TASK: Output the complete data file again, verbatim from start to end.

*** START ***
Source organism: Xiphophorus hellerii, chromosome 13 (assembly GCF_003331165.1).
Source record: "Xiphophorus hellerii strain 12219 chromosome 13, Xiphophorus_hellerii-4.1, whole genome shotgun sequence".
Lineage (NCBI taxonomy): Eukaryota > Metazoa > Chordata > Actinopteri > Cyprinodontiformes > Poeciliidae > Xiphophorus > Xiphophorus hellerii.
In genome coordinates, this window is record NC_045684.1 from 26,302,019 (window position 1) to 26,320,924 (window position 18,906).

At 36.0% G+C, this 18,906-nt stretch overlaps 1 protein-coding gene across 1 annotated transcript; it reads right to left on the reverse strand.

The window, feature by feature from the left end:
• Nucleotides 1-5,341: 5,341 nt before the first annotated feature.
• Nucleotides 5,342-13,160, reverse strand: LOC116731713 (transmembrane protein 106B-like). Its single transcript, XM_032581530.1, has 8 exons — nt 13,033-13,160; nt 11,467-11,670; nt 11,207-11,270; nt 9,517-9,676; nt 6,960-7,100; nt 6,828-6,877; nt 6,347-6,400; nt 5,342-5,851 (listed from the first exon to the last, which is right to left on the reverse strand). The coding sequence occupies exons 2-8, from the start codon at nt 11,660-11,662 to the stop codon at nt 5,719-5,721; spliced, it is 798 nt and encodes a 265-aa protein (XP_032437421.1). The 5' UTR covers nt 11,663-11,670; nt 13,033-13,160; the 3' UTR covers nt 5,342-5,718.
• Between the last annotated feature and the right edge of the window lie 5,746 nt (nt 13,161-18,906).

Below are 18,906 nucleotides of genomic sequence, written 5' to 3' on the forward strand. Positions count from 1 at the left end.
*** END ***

Source organism: Xiphophorus hellerii, chromosome 13 (assembly GCF_003331165.1).
Source record: "Xiphophorus hellerii strain 12219 chromosome 13, Xiphophorus_hellerii-4.1, whole genome shotgun sequence".
Lineage (NCBI taxonomy): Eukaryota > Metazoa > Chordata > Actinopteri > Cyprinodontiformes > Poeciliidae > Xiphophorus > Xiphophorus hellerii.
In genome coordinates, this window is record NC_045684.1 from 26,302,019 (window position 1) to 26,320,924 (window position 18,906).

At 36.0% G+C, this 18,906-nt stretch overlaps 1 protein-coding gene across 1 annotated transcript; it reads right to left on the reverse strand.

The window, feature by feature from the left end:
• Nucleotides 1-5,341: 5,341 nt before the first annotated feature.
• Nucleotides 5,342-13,160, reverse strand: LOC116731713 (transmembrane protein 106B-like). Its single transcript, XM_032581530.1, has 8 exons — nt 13,033-13,160; nt 11,467-11,670; nt 11,207-11,270; nt 9,517-9,676; nt 6,960-7,100; nt 6,828-6,877; nt 6,347-6,400; nt 5,342-5,851 (listed from the first exon to the last, which is right to left on the reverse strand). The coding sequence occupies exons 2-8, from the start codon at nt 11,660-11,662 to the stop codon at nt 5,719-5,721; spliced, it is 798 nt and encodes a 265-aa protein (XP_032437421.1). The 5' UTR covers nt 11,663-11,670; nt 13,033-13,160; the 3' UTR covers nt 5,342-5,718.
• Between the last annotated feature and the right edge of the window lie 5,746 nt (nt 13,161-18,906).

Below are 18,906 nucleotides of genomic sequence, written 5' to 3' on the forward strand. Positions count from 1 at the left end.